Margaret Thatcher dies

Former British Prime Minister Margaret Thatcher has died peacefully on Monday morning following a stroke. She was 87 years old.

The death of the politician, known as the Iron Lady, was confirmed by her spokesman Lord Bell.

“The Queen was sad to hear the news of the death of Baroness Thatcher,”Buckingham Palace said in a statement. “Her Majesty will be sending a private message of sympathy to the family.”

Britain’s serving Prime Minister David Cameron said on Twitter: “It was with great sadness that I learned of the death of Lady Thatcher. We have lost a great leader, a great prime minister and a great Briton.”

The conservative leader held Britain’s highest elected office between 1979 and 1990, making her the country’s longest-serving prime minister since the early 19th century.

Thatcher’s time at the helm saw a tense decade of the Cold War. Her hawkish foreign policies were closely aligned with those of US President Ronald Reagan. The nickname ‘Iron Lady’ was bestowed on her by the Soviet press, and she embraced it gladly.

Despite her principled stance, she had a productive diplomatic relationship with her Soviet counterpart Mikhail Gorbachev, a man she famously said “she liked” and could “work with” upon meeting him in 1984 – in contrast to the previous, stiff Politburo chiefs.

“We gradually developed personal relations that became increasingly friendly,” Mikhail Gorbachev said upon hearing of her death.  “In the end, we were able to achieve mutual understanding, and this contributed to a change in the atmosphere between our country and the West and to the end of the Cold War.”

“Margaret Thatcher was a great politician and an exceptional person.”

 

Reuters/Andrew Winning

Reuters/Andrew Winning

 

The worst crisis of her time in power however was a war, not against any communist state, but against Argentina over the disputed Falkland Islands. The British won the war, and Thatcher’s waning popularity surged, securing her second term.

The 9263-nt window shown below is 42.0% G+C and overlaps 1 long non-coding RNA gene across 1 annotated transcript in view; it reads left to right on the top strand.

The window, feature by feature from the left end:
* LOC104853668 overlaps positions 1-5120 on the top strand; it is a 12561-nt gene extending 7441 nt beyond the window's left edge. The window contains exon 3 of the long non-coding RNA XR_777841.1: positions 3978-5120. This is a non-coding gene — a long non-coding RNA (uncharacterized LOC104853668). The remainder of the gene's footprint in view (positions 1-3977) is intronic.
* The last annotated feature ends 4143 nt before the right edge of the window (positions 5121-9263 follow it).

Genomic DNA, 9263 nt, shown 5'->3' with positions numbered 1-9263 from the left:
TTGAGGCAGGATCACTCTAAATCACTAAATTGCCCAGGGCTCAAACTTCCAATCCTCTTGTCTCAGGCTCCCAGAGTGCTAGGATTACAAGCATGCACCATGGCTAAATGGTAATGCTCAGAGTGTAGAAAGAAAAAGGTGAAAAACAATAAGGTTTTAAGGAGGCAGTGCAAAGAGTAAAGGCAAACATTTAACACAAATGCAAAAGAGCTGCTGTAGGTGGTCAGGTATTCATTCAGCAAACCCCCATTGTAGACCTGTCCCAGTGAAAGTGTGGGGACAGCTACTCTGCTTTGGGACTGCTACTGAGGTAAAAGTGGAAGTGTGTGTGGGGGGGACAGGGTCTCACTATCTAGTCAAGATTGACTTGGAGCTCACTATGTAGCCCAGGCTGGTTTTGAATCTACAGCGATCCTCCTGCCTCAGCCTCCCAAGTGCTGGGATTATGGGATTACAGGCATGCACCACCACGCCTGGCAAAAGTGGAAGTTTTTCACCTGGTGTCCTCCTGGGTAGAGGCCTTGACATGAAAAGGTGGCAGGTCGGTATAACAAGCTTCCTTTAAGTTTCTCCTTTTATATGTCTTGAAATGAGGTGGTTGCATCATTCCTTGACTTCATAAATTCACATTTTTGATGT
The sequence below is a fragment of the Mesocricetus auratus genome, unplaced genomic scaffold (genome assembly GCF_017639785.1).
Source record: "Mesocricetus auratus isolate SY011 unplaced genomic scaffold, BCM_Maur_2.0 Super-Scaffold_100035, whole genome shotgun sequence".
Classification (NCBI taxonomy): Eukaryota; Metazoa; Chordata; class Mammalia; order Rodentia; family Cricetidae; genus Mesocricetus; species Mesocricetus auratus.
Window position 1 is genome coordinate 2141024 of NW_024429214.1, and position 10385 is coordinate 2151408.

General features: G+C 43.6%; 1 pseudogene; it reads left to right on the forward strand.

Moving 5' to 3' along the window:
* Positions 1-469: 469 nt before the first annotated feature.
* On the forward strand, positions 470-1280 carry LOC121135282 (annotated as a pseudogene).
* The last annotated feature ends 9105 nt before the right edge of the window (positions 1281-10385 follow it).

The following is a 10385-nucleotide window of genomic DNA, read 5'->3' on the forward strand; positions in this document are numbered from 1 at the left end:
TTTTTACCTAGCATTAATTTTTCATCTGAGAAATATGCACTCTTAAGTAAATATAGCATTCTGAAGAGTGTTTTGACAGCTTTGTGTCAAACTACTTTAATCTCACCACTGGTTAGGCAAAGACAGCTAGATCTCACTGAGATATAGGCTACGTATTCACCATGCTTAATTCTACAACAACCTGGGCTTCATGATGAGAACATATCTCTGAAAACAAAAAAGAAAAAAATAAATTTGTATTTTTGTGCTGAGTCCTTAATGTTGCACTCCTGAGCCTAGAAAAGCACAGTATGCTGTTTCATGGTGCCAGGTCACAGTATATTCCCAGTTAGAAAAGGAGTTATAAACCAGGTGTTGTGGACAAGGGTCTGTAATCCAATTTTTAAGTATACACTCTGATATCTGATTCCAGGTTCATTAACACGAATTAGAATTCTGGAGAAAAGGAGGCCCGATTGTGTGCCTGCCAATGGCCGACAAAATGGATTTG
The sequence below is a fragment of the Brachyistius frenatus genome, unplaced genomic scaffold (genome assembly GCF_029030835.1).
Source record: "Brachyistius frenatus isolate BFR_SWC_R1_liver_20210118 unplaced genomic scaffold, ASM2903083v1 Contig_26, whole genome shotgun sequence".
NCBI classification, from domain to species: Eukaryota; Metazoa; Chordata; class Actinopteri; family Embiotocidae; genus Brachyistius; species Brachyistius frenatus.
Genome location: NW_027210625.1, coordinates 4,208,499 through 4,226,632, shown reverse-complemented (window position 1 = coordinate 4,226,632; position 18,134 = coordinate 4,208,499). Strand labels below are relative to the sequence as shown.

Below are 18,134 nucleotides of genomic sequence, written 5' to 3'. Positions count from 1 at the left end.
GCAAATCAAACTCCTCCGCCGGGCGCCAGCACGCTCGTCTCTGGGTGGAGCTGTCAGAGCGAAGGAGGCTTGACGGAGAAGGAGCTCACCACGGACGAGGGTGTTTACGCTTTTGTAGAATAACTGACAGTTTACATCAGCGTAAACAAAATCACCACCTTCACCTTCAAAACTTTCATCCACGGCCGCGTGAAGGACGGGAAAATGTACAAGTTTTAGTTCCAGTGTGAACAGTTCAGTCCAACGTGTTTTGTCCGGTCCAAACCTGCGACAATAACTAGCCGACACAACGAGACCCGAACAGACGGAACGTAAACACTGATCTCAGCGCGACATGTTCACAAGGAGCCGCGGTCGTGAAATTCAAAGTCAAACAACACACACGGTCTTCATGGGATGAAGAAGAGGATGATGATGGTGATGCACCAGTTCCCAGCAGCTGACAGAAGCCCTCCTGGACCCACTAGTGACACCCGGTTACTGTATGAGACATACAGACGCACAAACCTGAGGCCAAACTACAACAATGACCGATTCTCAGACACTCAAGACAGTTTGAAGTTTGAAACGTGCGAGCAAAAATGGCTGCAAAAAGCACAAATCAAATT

Thatcher was also a staunch Eurosceptic. Her reluctance to integrate closer with the continent made Britain’s relations with European allies distinctively frosty.

Domestically, the prime minister launched sweeping economic reforms, which included deregulation, privatization of state-owned companies and undermining the influence of trade unions.

The policies promoting competition, private enterprise and self-reliance, labeled ‘Thatcherism’, revitalized the British economy. But they also took their toll on less-competitive Britons, taking jobs, alienating the poor and decimating entire industries, such as mining.

In 1984 she barely dodged an assassination attempt by the Irish Republican Army, which bombed her Brighton hotel and nearly killed the entire British cabinet. Within hours of the attack she gave a scheduled address at a party conference.

 

Reuters/John Eggitt

Reuters/John Eggitt

 

Thatcher’s third term saw major riots over a new local tax, known as the “poll tax”. The unpopular measure sent her support bottomward.

Thatcher resigned her premiership and position as Tory party leader amid Conservative disaffection, with low approval ratings of her cabinet and the possibility of losing to Labor. She regarded her ousting as a betrayal.

She remained an MP for two more years and continued to be an active public figure for a decade more, serving in the House of Lords until doctors advised her to retire in 2002 after several minor strokes. Her later years were marred by progressive dementia. She rarely appeared in public.

 

In a file picture taken on 30 March, 1987, British Prime Minister Margaret Thatcher (L) poses with Soviet leader Mikhail Gorbachev (R) at the start of talks at the Kremlin in Moscow. (AFP Photo)

In a file picture taken on 30 March, 1987, British Prime Minister Margaret Thatcher (L) poses with Soviet leader Mikhail Gorbachev (R) at the start of talks at the Kremlin in Moscow. (AFP Photo)

 

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